September 29, 2023
For men, the venom of a South American spider may be the key to more fruitful sex life. Scientists in Brazil have been testing an alternative treatment for erectile dysfunction that uses venom from the Brazilian wandering spider, also known as a banana spider.
Their research isn't far-fetched. Venoms from snakes, lizards and spiders has been used for various medicinal purposes, including drugs used to treat high blood pressure, diabetes and heart attacks.
But why do scientists believe the Brazilian wandering spider, also known as the banana spider, can treat erectile dysfunction? The spider is one of the most venomous arachnids in the world. Their bites can cause a wide array of symptoms – including long, painful erections prompted by an increase in blood flow.
For nearly 20 years, researchers have been studying the use of its venom as potential erectile dysfunction therapy. Scientists have taken molecules in venom that are responsible for erections and used them to create a synthetic gel that can be applied to the penis.
The gel indeed caused erections when tested on lab rodents. The results of its initial clinical trial on humans, which sought to determine whether it causes any adverse side effect, suggest the gel is safe. The study also found the gel increases the blood flow of men and women.
"Tests, so far, have demonstrated that the compound works with the application of a minimum amount and without any toxicity, as it is practically not detected in the bloodstream," said Maria Elena, one of the Brazilian scientists that developed the treatment. "The big advantage is that the approval of topical medications tends to be much faster, due to the lower possibility of adverse side effects."
The researchers view the gel as an alternative treatment that can help the 30% of men with erectile dysfunction that cannot use current medications like Viagra or Cialis because they have other medical conditions. They also say it may help treat female sexual dysfunction – recurring issues with sexual response, desire, orgasm or pain.
The gel next will be tested on impotent men who have had their prostates removed because one of the risks of a prostatectomy is erectile dysfunction. But it also must pass a third phase of testing before it can receive regulatory approval and be placed on the market.
Impotence affects 15% of men worldwide, data from the World Health Organization shows. Around 40% of women have some sexual dysfunction, according to the Brazilian researchers.
Natural poisons are the basis for a number of effective medicines and others in development.
Captopril uses the venom of the Brazilian jararaca pit viper to reduce high blood pressure. Exenatide, which uses Gila monster venom, treats type 2 diabetes. The blood thinner integrilin, commonly given to heart attack patients, is derived from a protein found in the venom of the pygmy rattlesnake.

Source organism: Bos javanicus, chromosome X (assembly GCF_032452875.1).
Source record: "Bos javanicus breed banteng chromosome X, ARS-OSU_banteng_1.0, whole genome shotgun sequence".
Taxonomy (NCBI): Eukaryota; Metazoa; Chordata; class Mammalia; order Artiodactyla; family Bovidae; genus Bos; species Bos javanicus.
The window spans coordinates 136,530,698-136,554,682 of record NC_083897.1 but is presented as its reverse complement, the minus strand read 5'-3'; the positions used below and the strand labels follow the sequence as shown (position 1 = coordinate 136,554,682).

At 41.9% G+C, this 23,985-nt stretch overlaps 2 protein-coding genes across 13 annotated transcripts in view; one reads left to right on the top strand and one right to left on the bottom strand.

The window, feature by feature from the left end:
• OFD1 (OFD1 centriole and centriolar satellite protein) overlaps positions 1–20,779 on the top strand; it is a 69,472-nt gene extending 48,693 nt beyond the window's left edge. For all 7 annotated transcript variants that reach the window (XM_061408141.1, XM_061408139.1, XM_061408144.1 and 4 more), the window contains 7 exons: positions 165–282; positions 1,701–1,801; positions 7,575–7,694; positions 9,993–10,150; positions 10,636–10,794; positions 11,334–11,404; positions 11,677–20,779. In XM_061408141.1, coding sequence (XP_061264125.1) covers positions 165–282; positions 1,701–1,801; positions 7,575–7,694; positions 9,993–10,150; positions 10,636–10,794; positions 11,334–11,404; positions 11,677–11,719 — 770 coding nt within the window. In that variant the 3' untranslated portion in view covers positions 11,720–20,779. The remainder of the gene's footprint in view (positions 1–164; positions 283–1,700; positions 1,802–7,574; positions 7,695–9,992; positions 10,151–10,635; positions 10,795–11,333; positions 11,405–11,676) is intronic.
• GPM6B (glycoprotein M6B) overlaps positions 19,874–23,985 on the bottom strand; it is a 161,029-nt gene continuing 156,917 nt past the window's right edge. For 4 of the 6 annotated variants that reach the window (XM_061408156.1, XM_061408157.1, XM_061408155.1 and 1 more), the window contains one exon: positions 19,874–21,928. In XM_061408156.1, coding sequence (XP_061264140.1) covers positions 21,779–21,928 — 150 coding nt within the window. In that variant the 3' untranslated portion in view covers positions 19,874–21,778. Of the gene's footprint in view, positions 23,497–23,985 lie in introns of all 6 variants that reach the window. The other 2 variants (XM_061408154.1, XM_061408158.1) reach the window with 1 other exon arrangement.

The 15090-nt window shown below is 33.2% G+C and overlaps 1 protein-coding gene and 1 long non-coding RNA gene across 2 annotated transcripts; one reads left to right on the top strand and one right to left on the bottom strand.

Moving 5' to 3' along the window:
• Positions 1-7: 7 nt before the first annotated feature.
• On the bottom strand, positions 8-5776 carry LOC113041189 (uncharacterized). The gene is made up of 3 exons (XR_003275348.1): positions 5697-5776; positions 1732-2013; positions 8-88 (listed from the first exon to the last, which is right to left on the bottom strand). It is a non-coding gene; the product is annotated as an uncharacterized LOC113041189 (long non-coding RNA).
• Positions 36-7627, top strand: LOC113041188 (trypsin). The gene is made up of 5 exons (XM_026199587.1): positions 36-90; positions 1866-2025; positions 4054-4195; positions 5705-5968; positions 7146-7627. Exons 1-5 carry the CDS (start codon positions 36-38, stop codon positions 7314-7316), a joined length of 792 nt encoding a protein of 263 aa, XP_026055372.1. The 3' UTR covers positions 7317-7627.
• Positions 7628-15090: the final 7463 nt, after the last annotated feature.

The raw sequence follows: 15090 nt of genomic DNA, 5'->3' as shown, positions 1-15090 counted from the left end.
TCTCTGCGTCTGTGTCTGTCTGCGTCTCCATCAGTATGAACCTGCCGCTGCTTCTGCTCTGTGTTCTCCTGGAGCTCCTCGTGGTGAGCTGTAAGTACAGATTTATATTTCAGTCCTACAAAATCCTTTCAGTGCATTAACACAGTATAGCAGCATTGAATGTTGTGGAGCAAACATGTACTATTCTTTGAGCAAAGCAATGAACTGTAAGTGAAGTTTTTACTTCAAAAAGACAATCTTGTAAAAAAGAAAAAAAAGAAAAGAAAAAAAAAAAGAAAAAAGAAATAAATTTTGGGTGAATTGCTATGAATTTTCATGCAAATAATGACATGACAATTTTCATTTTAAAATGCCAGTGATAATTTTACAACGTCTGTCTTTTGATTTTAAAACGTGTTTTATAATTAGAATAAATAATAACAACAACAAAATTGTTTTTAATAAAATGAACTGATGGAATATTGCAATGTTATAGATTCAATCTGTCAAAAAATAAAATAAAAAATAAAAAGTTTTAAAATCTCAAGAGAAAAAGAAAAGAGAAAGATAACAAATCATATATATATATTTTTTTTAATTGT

"Several hundred thousand heart attacks occur in the United States every year, and a significant proportion of these heart attacks are treated with agents, which unbeknownst to both the physician and patient, are actually derived from animal venom," Dr. Sandeep Nathan, director of the University of Chicago Medicine's Coronary Care Unit told CNN in 2020.
Snake venom is a "gold mine" for medicine due to its toxicity, biomedical scientist Zoltan Takacs told the news station. The toxins in the venom can be genetically engineered to form "mosaic toxins" that can be used to treat an array of medical conditions. At the the time, his research included using venom to target Parkinson's disease and cancer.
One promising drug still being tested uses venom from Australian Fraser Island funnel web spiders to stop the death of cells after a heart attack. Heart attacks reduce blood flow to the heart, making the heart cell environment more acidic – which kills cells. This drug blocks the cells' abilities to sense the acid, leading to improved heart cell survival.
Other venomous creatures have toxins that, though dangerous, may be the catalyst for medical discoveries, scientists say. They include the Komodo dragon, deathstalker scorpion and Northern short-tailed shrew.
The venom of Komodo dragons is unique in its delivery method. Instead of injecting venom through fangs, it oozes from sacks between the lizard's teeth. Its anticoagulant properties have the potential to treat conditions related to blood clots, such as strokes, heart attacks and pulmonary embolisms.
The deathstalker scorpion's venom contains a toxin called Chlorotoxin, which is being explored for use in diagnosing cancers and treating tumors.
The Northern short-tailed shrew is a rarity among mammals given its venom, but it's not potent enough to kill people. It is being studied as a potential cancer treatment because some tumor cells have molecules with a structure that is similar to the natural target of the shrew's toxin.